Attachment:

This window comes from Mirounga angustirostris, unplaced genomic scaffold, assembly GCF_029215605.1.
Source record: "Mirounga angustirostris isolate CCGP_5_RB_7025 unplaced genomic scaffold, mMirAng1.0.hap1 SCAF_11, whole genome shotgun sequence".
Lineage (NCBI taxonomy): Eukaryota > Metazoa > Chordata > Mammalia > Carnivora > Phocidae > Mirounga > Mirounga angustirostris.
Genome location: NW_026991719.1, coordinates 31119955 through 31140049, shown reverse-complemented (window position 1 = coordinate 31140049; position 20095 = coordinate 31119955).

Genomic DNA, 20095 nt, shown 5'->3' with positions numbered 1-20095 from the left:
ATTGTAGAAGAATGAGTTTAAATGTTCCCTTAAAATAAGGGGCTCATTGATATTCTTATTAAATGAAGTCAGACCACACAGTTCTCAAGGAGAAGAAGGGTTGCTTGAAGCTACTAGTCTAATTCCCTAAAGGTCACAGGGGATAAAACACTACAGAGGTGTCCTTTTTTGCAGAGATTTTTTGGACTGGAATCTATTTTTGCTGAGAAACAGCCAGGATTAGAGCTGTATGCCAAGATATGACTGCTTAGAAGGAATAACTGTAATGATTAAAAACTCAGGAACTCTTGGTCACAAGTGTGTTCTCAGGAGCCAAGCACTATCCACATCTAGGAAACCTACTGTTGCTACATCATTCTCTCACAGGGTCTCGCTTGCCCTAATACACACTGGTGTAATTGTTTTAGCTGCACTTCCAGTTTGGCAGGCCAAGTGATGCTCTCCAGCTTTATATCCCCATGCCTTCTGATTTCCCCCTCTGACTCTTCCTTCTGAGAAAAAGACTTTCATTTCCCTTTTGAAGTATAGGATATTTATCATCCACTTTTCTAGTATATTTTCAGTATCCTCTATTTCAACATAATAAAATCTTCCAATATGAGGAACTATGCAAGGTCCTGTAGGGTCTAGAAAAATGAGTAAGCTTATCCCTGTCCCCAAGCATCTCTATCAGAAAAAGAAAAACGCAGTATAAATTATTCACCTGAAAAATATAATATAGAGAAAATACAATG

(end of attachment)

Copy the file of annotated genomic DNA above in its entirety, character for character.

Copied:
This window comes from Mirounga angustirostris, unplaced genomic scaffold, assembly GCF_029215605.1.
Source record: "Mirounga angustirostris isolate CCGP_5_RB_7025 unplaced genomic scaffold, mMirAng1.0.hap1 SCAF_11, whole genome shotgun sequence".
Lineage (NCBI taxonomy): Eukaryota > Metazoa > Chordata > Mammalia > Carnivora > Phocidae > Mirounga > Mirounga angustirostris.
Genome location: NW_026991719.1, coordinates 31119955 through 31140049, shown reverse-complemented (window position 1 = coordinate 31140049; position 20095 = coordinate 31119955).

Genomic DNA, 20095 nt, shown 5'->3' with positions numbered 1-20095 from the left:
ATTGTAGAAGAATGAGTTTAAATGTTCCCTTAAAATAAGGGGCTCATTGATATTCTTATTAAATGAAGTCAGACCACACAGTTCTCAAGGAGAAGAAGGGTTGCTTGAAGCTACTAGTCTAATTCCCTAAAGGTCACAGGGGATAAAACACTACAGAGGTGTCCTTTTTTGCAGAGATTTTTTGGACTGGAATCTATTTTTGCTGAGAAACAGCCAGGATTAGAGCTGTATGCCAAGATATGACTGCTTAGAAGGAATAACTGTAATGATTAAAAACTCAGGAACTCTTGGTCACAAGTGTGTTCTCAGGAGCCAAGCACTATCCACATCTAGGAAACCTACTGTTGCTACATCATTCTCTCACAGGGTCTCGCTTGCCCTAATACACACTGGTGTAATTGTTTTAGCTGCACTTCCAGTTTGGCAGGCCAAGTGATGCTCTCCAGCTTTATATCCCCATGCCTTCTGATTTCCCCCTCTGACTCTTCCTTCTGAGAAAAAGACTTTCATTTCCCTTTTGAAGTATAGGATATTTATCATCCACTTTTCTAGTATATTTTCAGTATCCTCTATTTCAACATAATAAAATCTTCCAATATGAGGAACTATGCAAGGTCCTGTAGGGTCTAGAAAAATGAGTAAGCTTATCCCTGTCCCCAAGCATCTCTATCAGAAAAAGAAAAACGCAGTATAAATTATTCACCTGAAAAATATAATATAGAGAAAATACAATG